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A400M Talks In Final Round

Fri Feb 19, 2010 3:07 pm

Since Airbus is no longer threatening to cancel A400M, and since the last thread is so long, and since the deal seems to be close to being made, it's time for a new thread.

A400M talks in final round says Sources familiar with the matter said most of the key financial aspects had been agreed, but EADS was proposing to delay installation of some advanced arms features and The sources said EADS also wants relief in a price inflation clause in the contract.

France sees Airbus military plane deal next week says "We can reasonably expect an accord confirmed by the states and the manufacturer," Teisseire said by phone. "We are in the negotiation on the details to reach something stable." He cautioned, however, that it would likely only involve an "accord in principle" _ not the far more complex task of rewriting the entire contract between the two sides. and The governments have agreed to put up euro2 billion (US$2.71 billion) to fill that gap, plus another euro1.5 billion in loan guarantees _which is the "best and final" offer that they will make, Teisseire said. But EADS, for its part, has agreed to put up just another euro800 million, officials say _ leaving a gap of euro900 million left to fill, officials have said."Details still ... must be worked out, but as to the overall principles of the architecture (of a deal), the willingness is there," Teisseire said.

Airbus uneasy over A400M rescue deal says A deal to rescue the A400M military transport aircraft was getting closer, the head of the group struggling to make the aircraft said yesterday. However, Airbus chief Tom Enders said the €3.5bn ($4.8bn) rescue package the European customers for the aircraft offered this week would not leave his group or its parent, EADS, in "a comfortable position". "We've made progress. It is undeniable," Mr Enders told the Financial Times. "I call it the bare minimum of what we need to continue the programme. There are still quite a few important questions and clarifications needed. "I think there's a good chance that we can come to an agreement. But you won't see me being enthusiastic. It would be good news for suppliers and employees, but financially and resources-wise it would remain a burden for years to come."

So to continue the analogy, Enders is saying EADS is trapped in a bad marriage but is staying in it for the sake of the children. It still remains to be seen exactly how many A400Ms will be built and what specifications they will meet. It's kind of strange to read that the parties feel a deal is close to being made, but many of the technical and financial details are still not resolved.
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EA772LR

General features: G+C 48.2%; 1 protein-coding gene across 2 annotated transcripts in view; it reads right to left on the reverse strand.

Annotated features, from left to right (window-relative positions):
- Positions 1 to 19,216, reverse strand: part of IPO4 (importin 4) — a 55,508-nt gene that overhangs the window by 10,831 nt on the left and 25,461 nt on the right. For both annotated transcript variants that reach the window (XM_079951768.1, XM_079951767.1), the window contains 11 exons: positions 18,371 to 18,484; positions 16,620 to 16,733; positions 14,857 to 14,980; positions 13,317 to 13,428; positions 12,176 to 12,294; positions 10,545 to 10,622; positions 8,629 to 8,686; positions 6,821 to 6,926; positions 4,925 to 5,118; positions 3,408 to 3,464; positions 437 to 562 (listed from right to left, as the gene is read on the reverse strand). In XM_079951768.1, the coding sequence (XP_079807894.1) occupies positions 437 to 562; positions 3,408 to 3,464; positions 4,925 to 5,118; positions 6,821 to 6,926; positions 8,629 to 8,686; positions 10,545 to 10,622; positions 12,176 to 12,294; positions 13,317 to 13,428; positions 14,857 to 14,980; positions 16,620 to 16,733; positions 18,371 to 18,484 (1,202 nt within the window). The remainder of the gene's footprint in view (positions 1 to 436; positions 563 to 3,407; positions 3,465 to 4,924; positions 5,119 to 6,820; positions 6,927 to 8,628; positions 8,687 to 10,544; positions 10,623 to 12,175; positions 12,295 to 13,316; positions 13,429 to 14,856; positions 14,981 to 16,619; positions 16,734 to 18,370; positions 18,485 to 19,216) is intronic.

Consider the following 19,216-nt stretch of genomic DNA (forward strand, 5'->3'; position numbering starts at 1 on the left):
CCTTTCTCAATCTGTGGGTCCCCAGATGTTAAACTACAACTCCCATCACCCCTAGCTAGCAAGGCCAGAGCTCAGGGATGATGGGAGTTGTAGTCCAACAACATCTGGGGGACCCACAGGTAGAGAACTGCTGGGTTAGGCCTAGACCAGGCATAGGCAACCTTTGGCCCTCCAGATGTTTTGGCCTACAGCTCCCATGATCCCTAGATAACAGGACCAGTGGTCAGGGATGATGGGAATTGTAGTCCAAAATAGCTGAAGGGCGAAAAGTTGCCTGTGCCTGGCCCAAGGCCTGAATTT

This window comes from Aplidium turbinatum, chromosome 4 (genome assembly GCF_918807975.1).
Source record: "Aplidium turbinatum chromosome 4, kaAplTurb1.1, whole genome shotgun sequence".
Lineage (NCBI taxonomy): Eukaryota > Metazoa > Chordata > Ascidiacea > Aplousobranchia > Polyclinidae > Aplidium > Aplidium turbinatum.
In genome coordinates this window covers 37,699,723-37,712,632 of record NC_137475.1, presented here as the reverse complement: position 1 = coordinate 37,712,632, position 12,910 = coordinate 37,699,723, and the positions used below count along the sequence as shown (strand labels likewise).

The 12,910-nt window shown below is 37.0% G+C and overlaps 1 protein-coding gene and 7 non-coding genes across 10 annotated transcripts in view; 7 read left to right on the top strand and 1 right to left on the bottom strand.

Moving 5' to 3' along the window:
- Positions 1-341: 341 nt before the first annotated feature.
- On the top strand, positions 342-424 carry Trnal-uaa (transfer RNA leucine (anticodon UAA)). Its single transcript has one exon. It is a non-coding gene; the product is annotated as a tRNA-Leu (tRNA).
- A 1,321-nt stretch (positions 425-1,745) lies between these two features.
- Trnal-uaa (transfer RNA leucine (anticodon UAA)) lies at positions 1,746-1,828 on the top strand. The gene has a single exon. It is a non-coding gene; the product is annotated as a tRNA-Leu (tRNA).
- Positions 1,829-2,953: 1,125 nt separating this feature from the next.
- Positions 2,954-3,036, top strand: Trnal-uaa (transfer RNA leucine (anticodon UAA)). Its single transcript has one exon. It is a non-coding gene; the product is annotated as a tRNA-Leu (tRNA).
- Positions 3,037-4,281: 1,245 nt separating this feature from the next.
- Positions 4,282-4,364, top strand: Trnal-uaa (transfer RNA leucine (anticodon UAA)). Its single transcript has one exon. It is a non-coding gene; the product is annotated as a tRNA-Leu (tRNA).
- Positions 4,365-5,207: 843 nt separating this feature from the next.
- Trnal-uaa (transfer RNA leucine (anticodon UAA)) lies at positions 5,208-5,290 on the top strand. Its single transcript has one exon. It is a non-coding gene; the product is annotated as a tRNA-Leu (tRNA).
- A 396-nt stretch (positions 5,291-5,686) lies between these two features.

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RE: A400M Talks In Final Round

Fri Feb 19, 2010 5:43 pm

I understand the that Airbus/EADS can't back out of the program-that'd be stupid at this point, but, how in the hell does a military transport balloon to the price tag it has?? Is it incompetent management? The plane will no doubt be an excellent plane, but for the cost???
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RE: A400M Talks In Final Round

Fri Feb 19, 2010 5:47 pm

Quoting Revelation (Thread starter):
Enders is saying EADS is trapped in a bad marriage but is staying in it for the sake of the children. It still remains to be seen exactly how many A400Ms will be built and what specifications they will meet.

I just don't see any more international sales because this 'deal' will not really set the price per unit, because no one has agreed on the total capabilities, yet.

Quoting Revelation (Thread starter):
. It's kind of strange to read that the parties feel a deal is close to being made, but many of the technical and financial details are still not resolved.

I agree, this does not make any sense. So, how can a 'deal' be close at hand?
 
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RE: A400M Talks In Final Round

Fri Feb 19, 2010 6:27 pm

Quoting ea772lr (Reply 1):
How in the hell does a military transport balloon to the price tag it has?? Is it incompetent management?

The infamous PWC audit of A400M says:

Quote:

The budgeting process of Airbus parent EADS has consistently and significantly underestimated the costs of the A400M and concluded the current process has limited value.

So I think the answer to your question is "yes".

But it wouldn't surprise me to find out that upper management has been willfully neglecting to try to understand the true cost of the program, because they probably presumed the customer would not let the A400M fail. I think we're seeing that this was a bad choice. The customers won't let the A400M fail, but they seem to be in a position where they will not put in the funds needed to make the program truly succeed.

Quoting ea772lr (Reply 1):
The plane will no doubt be an excellent plane, but for the cost???

It's not clear at this point what the final plane will end up being.

I hope it ends up becoming a great plane.

Quoting KC135TopBoom (Reply 2):
I just don't see any more international sales because this 'deal' will not really set the price per unit, because no one has agreed on the total capabilities, yet.

It'll be interesting to see how EADS proceeds. It is being reported that EUR 1.5B will need to be repaid as commissions on each export sale. It's kind of a disincentive to sell them, no? EADS can just keep the money in the bank. And the commission is yet another thing that will make the A400M be a very expensive plane.